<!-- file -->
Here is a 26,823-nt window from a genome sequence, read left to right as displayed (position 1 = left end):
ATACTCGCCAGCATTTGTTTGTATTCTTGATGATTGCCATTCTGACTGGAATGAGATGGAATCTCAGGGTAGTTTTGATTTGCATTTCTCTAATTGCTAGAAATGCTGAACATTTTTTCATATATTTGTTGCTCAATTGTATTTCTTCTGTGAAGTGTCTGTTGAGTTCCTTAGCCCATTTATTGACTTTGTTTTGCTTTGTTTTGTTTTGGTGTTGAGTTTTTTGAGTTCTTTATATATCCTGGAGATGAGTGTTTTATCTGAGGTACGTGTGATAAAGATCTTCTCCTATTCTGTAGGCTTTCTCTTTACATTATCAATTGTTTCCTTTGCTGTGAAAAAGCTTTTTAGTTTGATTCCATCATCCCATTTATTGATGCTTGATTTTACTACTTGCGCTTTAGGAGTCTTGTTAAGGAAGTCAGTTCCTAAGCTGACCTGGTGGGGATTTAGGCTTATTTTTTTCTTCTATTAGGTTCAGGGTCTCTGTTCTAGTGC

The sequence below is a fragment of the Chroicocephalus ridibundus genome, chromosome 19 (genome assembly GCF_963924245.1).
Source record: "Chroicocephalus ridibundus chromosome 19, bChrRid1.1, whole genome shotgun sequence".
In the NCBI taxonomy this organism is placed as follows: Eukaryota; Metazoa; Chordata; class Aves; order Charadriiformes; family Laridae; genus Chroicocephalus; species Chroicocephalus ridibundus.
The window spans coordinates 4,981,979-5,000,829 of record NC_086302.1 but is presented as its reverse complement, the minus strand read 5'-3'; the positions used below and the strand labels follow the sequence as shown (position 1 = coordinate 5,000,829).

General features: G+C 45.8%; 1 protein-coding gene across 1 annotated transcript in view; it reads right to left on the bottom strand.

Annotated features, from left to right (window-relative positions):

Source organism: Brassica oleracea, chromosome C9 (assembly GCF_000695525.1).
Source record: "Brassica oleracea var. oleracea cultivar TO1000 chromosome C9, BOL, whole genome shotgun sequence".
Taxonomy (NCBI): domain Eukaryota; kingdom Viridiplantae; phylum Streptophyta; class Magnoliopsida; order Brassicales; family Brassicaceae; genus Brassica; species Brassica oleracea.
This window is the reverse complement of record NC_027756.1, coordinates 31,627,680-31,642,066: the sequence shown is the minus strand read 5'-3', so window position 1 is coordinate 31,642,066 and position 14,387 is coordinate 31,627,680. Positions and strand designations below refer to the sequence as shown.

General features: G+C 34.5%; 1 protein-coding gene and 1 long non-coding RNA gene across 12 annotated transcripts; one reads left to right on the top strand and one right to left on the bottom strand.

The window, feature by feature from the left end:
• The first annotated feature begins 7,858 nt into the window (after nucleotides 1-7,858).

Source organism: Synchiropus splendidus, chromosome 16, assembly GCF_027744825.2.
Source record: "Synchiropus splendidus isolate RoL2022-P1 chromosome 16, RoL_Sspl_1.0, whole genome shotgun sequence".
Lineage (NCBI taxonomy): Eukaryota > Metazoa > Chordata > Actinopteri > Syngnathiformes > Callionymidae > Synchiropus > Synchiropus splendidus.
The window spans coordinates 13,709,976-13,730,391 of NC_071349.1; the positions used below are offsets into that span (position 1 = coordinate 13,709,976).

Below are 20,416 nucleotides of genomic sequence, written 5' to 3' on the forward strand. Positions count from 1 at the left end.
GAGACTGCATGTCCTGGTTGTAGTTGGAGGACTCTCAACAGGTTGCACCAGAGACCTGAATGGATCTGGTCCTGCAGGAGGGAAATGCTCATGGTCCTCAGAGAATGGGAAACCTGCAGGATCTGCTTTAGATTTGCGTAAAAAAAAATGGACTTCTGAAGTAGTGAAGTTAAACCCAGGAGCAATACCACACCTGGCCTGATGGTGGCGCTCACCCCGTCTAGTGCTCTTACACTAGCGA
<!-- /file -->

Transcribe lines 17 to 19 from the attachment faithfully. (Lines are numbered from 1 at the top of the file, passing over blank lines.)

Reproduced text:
Source record: "Synchiropus splendidus isolate RoL2022-P1 chromosome 16, RoL_Sspl_1.0, whole genome shotgun sequence".
Lineage (NCBI taxonomy): Eukaryota > Metazoa > Chordata > Actinopteri > Syngnathiformes > Callionymidae > Synchiropus > Synchiropus splendidus.
The window spans coordinates 13,709,976-13,730,391 of NC_071349.1; the positions used below are offsets into that span (position 1 = coordinate 13,709,976).